By: Kathy Laurenhue, M.A., C.H.P.
There’s a saying, “We’re all mature until someone pulls out the bubble wrap.”
While that’s true, maturity has taught me two other things:
Only some aging jokes are funny.
It’s more important to have fun and be cheerful than to be life-of-the-party funny.
Only Some Aging Jokes are Funny:
In my role as staff trainer for senior residential care communities, I often use cartoons to make points that ring (too) true about:
The big 3: Hearing loss, vision loss, and bodily leaks
Memory and its randomness (Where are my keys vs. song lyrics from the 1950s)
Medications (What can you take that’s not worse than the disease?)
Balding scalps and hairy ears (men)
Hot flashes and global warming (women)
The joys of staying home and going to bed early
If you’ve experienced these, my hope is that you can laugh about them, because it’s that shared experience that’s funny. As psychologist and longtime AATH member Steve Wilson has said, “90% of laughter is about social connection.” Scholarly research has shown that socialization – being regularly engaged with people you value and who value you in return – is vital for both our emotional and cognitive health. We laugh harder with others than alone, and “I can relate to that” is the basis for almost everything that makes us laugh, including the shared creaks of getting old.
On the other hand, it’s not funny to be made fun of. As is true in virtually all groups, we can laugh at ourselves, but don’t laugh at us – although siblings may be an exception. I once sent my older brother a birthday card showing on the outside a beautiful forest of Giant Redwoods with copy praising their majestic beauty as they stand tall “century after century.” The inside copy read: “Thank you for planting them.”
One perhaps surprising thing older people are likely to laugh about is death. I would guess that most of us are comfortable discussing our obituaries, funerals, and burial preferences – to the revulsion of our younger counterparts. (Personally, I am currently torn between cremation with my ashes turned into fireworks and cremation and with my ashes put into a biodegradable turtle “urn” and placed at the bottom of the Caribbean Sea. On the other hand, the idea at right is mighty tempting.)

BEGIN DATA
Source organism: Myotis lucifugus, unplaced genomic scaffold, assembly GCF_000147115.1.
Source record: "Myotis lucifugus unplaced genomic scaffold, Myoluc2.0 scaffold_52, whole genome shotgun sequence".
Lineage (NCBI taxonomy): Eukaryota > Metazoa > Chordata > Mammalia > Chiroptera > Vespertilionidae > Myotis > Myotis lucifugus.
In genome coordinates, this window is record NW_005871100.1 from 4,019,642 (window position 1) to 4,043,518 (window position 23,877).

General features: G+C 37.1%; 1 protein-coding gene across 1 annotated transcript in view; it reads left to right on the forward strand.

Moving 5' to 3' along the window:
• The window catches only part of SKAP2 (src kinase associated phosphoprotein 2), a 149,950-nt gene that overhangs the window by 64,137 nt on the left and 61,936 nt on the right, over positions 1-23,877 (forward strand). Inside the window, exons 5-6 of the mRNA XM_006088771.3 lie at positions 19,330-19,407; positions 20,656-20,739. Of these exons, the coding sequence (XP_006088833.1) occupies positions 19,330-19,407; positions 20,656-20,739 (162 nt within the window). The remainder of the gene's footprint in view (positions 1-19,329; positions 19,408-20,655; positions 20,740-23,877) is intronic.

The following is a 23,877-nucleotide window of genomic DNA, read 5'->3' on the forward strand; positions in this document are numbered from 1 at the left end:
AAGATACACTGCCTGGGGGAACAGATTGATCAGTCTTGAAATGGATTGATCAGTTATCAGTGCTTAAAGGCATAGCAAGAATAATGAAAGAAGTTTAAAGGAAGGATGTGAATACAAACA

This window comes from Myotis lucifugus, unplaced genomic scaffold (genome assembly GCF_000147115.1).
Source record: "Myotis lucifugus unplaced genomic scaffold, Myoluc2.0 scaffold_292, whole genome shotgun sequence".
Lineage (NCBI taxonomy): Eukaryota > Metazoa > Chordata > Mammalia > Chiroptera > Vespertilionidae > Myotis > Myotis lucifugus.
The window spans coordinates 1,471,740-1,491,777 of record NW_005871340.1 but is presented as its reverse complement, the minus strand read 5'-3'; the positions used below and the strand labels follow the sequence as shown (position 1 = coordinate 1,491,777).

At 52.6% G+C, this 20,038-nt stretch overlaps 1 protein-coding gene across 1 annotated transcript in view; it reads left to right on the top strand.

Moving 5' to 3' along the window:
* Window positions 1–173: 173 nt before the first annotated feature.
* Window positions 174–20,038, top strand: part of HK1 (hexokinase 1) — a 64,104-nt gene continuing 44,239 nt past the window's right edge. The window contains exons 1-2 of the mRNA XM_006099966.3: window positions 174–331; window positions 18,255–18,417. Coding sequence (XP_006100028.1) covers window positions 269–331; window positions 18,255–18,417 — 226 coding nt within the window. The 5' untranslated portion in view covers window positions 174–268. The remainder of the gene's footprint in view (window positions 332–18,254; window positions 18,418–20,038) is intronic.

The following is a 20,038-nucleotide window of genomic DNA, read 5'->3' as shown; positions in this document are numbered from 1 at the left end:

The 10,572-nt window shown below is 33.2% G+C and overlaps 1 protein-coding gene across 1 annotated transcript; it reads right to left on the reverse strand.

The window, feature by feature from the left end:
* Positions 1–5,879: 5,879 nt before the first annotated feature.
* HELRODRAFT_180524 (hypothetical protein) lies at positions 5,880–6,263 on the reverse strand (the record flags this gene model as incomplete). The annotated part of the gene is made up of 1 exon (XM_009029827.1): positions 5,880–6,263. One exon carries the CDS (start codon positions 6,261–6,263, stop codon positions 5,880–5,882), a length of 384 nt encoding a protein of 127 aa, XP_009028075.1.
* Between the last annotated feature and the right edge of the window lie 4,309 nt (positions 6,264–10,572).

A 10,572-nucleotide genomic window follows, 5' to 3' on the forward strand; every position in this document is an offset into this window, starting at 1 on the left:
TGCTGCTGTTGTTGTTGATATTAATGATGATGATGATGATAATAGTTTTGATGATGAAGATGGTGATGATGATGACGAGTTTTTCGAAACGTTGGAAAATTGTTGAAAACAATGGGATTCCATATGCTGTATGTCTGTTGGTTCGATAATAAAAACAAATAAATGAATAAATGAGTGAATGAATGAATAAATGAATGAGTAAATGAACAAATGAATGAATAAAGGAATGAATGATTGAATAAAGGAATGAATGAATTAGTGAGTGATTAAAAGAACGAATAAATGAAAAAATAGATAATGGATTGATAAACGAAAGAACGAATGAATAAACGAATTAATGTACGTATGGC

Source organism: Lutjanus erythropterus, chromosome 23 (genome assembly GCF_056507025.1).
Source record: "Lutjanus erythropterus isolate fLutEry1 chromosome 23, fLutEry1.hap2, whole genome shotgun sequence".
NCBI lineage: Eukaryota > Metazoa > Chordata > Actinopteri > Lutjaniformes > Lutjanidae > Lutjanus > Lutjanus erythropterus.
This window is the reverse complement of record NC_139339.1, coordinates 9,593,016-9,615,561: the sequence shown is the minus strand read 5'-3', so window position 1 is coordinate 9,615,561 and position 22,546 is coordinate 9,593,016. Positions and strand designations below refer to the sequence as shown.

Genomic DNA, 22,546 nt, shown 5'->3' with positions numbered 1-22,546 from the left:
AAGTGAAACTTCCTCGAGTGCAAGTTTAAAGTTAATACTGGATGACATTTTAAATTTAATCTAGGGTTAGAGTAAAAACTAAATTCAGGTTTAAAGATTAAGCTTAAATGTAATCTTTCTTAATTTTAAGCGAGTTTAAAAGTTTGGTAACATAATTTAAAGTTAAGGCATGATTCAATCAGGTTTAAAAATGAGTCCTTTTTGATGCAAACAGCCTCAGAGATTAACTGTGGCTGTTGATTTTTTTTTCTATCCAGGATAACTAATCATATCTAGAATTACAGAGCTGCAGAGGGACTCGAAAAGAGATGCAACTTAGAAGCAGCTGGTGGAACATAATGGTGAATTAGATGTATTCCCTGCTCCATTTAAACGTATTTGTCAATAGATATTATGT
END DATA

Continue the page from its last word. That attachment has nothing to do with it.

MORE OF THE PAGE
It’s more important to have fun and be cheerful than to be life-of-the-party funny:
Cheerfulness requires that we remain curious about life without taking it too seriously. Author Ann Lamott, who calls laughter “carbonated holiness,” wrote an article a few years back about getting comfortable at 60 with how inscrutable life is. Her latest life philosophy, she wrote, is:
“Who knows? Who cares? But isn’t it something?”
Yep. It is.
In Jane Wagner’s play The Search for Signs of Intelligent Life in the Universe performed by Lily Tomlin, her bag lady character at one point advocates for doing daily “awe-robics” – exercising our brain to pay attention to all that is awesome right in front of us. When we do, we will automatically smile and that’s gratitude, which leads to a positive attitude.
While a good sense of humor might be defined as being able to laugh at the absurdities of life, to be in good humor is about maintaining a cheerful attitude, a willingness to be playful and creative and see where it leads. In fact, in one Berkeley Breathed Opus cartoon, Opus (the penguin) is confused by Michael Binkley trying to find himself when he “figgered” our goal was to create ourselves.
In short, humor (and wisdom) in aging means we are never too old to keep creating our cheerful selves. So bring on the bubble wrap.!
About the Author:
Kathy Laurenhue, M.A., C.H.P., is CEO of Wiser Now, Inc., (www.WiserNow.com) a staff development and publishing company focused on wellbeing in aging. She is the author of five books including Creating Delight – Connecting Humor, Creativity, and Play for all ages, which sums up her life philosophy and goal.